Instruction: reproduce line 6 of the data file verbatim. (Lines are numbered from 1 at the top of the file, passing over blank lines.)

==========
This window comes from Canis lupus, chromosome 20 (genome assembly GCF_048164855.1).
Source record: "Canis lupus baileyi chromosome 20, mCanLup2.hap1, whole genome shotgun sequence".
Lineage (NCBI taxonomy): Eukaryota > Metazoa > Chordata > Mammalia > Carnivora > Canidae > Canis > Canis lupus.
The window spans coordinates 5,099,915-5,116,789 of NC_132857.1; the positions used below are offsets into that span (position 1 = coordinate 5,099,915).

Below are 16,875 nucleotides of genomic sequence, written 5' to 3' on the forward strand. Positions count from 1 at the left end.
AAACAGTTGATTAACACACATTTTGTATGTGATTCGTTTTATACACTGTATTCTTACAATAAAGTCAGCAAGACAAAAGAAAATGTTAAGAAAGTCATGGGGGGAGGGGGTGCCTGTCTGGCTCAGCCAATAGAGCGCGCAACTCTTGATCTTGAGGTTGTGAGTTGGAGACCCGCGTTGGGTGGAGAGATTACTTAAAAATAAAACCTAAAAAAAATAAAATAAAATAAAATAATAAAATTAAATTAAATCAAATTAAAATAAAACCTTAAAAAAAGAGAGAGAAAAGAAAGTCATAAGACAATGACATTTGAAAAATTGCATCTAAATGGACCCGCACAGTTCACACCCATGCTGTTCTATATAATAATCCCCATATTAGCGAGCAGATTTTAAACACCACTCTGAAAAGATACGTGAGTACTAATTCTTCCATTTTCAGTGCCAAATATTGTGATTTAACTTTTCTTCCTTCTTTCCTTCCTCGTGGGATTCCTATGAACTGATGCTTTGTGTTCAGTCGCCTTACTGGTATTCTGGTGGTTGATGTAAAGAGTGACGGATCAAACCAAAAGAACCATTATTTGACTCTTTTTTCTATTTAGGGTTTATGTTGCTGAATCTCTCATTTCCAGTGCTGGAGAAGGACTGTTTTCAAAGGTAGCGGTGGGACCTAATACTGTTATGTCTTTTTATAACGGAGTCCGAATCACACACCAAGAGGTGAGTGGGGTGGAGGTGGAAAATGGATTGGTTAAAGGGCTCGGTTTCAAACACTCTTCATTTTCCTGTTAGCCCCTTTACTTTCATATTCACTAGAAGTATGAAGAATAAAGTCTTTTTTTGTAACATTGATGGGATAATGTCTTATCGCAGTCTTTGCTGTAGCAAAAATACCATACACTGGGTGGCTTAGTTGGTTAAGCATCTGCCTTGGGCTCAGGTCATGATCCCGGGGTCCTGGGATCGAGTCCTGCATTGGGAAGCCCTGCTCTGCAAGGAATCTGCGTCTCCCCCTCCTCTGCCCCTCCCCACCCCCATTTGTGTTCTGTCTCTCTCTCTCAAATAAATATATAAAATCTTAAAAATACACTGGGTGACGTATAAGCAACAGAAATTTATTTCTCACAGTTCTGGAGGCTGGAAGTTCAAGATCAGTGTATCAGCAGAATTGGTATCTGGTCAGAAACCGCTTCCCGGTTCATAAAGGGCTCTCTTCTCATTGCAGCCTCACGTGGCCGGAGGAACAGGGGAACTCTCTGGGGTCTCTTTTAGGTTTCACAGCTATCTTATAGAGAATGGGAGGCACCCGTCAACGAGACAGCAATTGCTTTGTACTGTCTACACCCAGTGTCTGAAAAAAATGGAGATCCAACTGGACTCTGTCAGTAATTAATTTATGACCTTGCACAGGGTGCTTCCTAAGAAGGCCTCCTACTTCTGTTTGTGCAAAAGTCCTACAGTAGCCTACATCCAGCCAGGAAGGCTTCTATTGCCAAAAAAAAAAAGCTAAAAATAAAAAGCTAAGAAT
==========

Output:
AAACAGTTGATTAACACACATTTTGTATGTGATTCGTTTTATACACTGTATTCTTACAATAAAGTCAGCAAGACAAAAGAAAATGTTAAGAAAGTCATGGGGGGAGGGGGTGCCTGTCTGGCTCAGCCAATAGAGCGCGCAACTCTTGATCTTGAGGTTGTGAGTTGGAGACCCGCGTTGGGTGGAGAGATTACTTAAAAATAAAACCTAAAAAAAATAAAATAAAATAAAATAATAAAATTAAATTAAATCAAATTAAAATAAAACCTTAAAAAAAGAGAGAGAAAAGAAAGTCATAAGACAATGACATTTGAAAAATTGCATCTAAATGGACCCGCACAGTTCACACCCATGCTGTTCTATATAATAATCCCCATATTAGCGAGCAGATTTTAAACACCACTCTGAAAAGATACGTGAGTACTAATTCTTCCATTTTCAGTGCCAAATATTGTGATTTAACTTTTCTTCCTTCTTTCCTTCCTCGTGGGATTCCTATGAACTGATGCTTTGTGTTCAGTCGCCTTACTGGTATTCTGGTGGTTGATGTAAAGAGTGACGGATCAAACCAAAAGAACCATTATTTGACTCTTTTTTCTATTTAGGGTTTATGTTGCTGAATCTCTCATTTCCAGTGCTGGAGAAGGACTGTTTTCAAAGGTAGCGGTGGGACCTAATACTGTTATGTCTTTTTATAACGGAGTCCGAATCACACACCAAGAGGTGAGTGGGGTGGAGGTGGAAAATGGATTGGTTAAAGGGCTCGGTTTCAAACACTCTTCATTTTCCTGTTAGCCCCTTTACTTTCATATTCACTAGAAGTATGAAGAATAAAGTCTTTTTTTGTAACATTGATGGGATAATGTCTTATCGCAGTCTTTGCTGTAGCAAAAATACCATACACTGGGTGGCTTAGTTGGTTAAGCATCTGCCTTGGGCTCAGGTCATGATCCCGGGGTCCTGGGATCGAGTCCTGCATTGGGAAGCCCTGCTCTGCAAGGAATCTGCGTCTCCCCCTCCTCTGCCCCTCCCCACCCCCATTTGTGTTCTGTCTCTCTCTCTCAAATAAATATATAAAATCTTAAAAATACACTGGGTGACGTATAAGCAACAGAAATTTATTTCTCACAGTTCTGGAGGCTGGAAGTTCAAGATCAGTGTATCAGCAGAATTGGTATCTGGTCAGAAACCGCTTCCCGGTTCATAAAGGGCTCTCTTCTCATTGCAGCCTCACGTGGCCGGAGGAACAGGGGAACTCTCTGGGGTCTCTTTTAGGTTTCACAGCTATCTTATAGAGAATGGGAGGCACCCGTCAACGAGACAGCAATTGCTTTGTACTGTCTACACCCAGTGTCTGAAAAAAATGGAGATCCAACTGGACTCTGTCAGTAATTAATTTATGACCTTGCACAGGGTGCTTCCTAAGAAGGCCTCCTACTTCTGTTTGTGCAAAAGTCCTACAGTAGCCTACATCCAGCCAGGAAGGCTTCTATTGCCAAAAAAAAAAAGCTAAAAATAAAAAGCTAAGAAT